In Part 1, we looked at how Cirque du Soleil balances global and local marketing. In particular, Cirque du Soleil has an outreach program called Cirque du Monde that serves several purposes in its efforts to be seen as a responsible global corporate citizen. Here is a video about Cirque du Monde:
This leads to questions about what lessons can be applied from Cirque du Soleil to entrepreneurs doing international business. In Part 1 of this series, I raised several questions that you as an entrepreneur can ask yourself:
Are there corporate socially responsible (CSR) practices or programs that would easily fit with the mission of our company and the products or services we already sell?
For some companies, this is relatively easy. If your company is involved in healthcare, there are opportunities to donate medical supplies or services to underserved populations in most countries. There are also healthcare organizations who seek donations, such as children’s clinics, who readily take donations.
So where’s the opportunity for a company that develops and manufactures glass-making ovens? This is an international product, but not one that can be installed for the benefit of the poor or other underserved group. Glass is a highly recyclable product. There may be opportunities around developing recycling programs or paying locals to recycle. In any case, look for parallels between your company’s focus and needs in the community.
Corporate social responsibility also includes ethical employment practices, resources usage and transparency. Keep in mind that your company may already be practicing good CSR but not using it yet in your marketing communications.
What do our customers expect from a company like ours in terms of corporate social responsibility?
Corporate social responsibility varies greatly by country. In some European countries, CSR particularly in areas of employment, accounting practices and resource usage, is written into law. In some Central American countries, there is less legislated CSR, but companies are expected to be benevolent to their employees and community. Before entering a new market, find out the local expectations of their corporate citizens. As a new company from abroad, you want to at least meet both legal and implied expectations and preferably be above average in this area.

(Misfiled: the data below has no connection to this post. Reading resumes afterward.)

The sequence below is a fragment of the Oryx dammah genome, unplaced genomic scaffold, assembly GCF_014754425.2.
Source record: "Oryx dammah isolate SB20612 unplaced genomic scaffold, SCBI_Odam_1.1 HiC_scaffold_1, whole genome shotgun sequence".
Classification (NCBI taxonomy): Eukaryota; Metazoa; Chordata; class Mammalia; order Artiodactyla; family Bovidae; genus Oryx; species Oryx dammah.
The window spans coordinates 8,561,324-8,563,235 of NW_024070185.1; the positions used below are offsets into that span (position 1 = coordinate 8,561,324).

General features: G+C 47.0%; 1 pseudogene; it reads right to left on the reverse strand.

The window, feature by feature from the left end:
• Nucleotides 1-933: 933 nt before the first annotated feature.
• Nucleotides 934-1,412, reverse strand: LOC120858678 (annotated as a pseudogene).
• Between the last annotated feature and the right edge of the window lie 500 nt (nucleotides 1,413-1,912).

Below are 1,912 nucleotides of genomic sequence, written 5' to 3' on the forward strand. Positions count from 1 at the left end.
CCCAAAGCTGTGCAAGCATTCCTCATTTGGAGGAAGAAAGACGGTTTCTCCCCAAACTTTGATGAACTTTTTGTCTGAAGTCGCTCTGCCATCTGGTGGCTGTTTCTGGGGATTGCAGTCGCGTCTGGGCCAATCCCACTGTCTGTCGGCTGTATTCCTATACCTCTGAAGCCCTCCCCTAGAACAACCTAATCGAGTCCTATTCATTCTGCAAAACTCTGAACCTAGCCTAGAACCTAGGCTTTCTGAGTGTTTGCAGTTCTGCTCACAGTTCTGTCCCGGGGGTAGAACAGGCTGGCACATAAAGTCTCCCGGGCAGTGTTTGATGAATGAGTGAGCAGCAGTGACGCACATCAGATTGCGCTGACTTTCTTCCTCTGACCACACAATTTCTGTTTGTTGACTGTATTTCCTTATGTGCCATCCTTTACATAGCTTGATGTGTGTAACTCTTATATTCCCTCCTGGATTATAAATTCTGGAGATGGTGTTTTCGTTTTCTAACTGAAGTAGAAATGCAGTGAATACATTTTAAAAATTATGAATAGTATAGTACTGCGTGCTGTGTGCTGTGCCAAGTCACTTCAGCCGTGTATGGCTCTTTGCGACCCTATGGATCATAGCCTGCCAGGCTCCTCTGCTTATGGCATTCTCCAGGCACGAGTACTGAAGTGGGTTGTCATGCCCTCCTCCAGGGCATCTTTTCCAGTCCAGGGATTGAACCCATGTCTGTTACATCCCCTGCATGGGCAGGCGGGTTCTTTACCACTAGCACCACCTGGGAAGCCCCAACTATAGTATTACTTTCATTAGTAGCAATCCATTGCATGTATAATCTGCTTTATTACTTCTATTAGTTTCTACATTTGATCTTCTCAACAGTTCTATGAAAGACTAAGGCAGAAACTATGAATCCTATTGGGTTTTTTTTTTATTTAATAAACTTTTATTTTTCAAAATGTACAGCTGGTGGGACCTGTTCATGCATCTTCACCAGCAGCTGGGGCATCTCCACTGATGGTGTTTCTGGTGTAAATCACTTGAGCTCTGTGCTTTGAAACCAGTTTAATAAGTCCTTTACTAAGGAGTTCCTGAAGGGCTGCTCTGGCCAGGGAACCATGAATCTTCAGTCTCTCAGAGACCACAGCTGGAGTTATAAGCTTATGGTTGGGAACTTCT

Are there negative country-of-origin effects that could be softened by publicly showing goodwill in a specific country?
“Yankee go home”, is a phrase my countrymen hear when locals are angry at either an American’s actions in-country or else American foreign policies. When there is bias against your company because of the perceptions customers have of your country, that’s a negative country-of-origin effect. Think of CSR as being an appreciative guest in that foreign market. As long as the negative impressions of a country are mild and not severe, CSR activities can go a long way to smoothing over misconceptions about the intentions of your company.
What would be the effect of such programs on employee productivity and retention, if employees appreciate the good works of your company?
In all countries, employees prefer to work for companies that treat them fairly and who help the community. A good CSR reputation increases staff productivity. Employees stay longer with the company and save the company money in the long run.
One last note: CSR activities should normally be budgeted for no more than 5% of the company’s earnings. Once in a while a company can get so wrapped up in their goodwill projects that they neglect their real reasons for existence. But generally, corporate social responsibility programs can have a myriad of positive outcomes in international markets – just like Cirque du Soleil!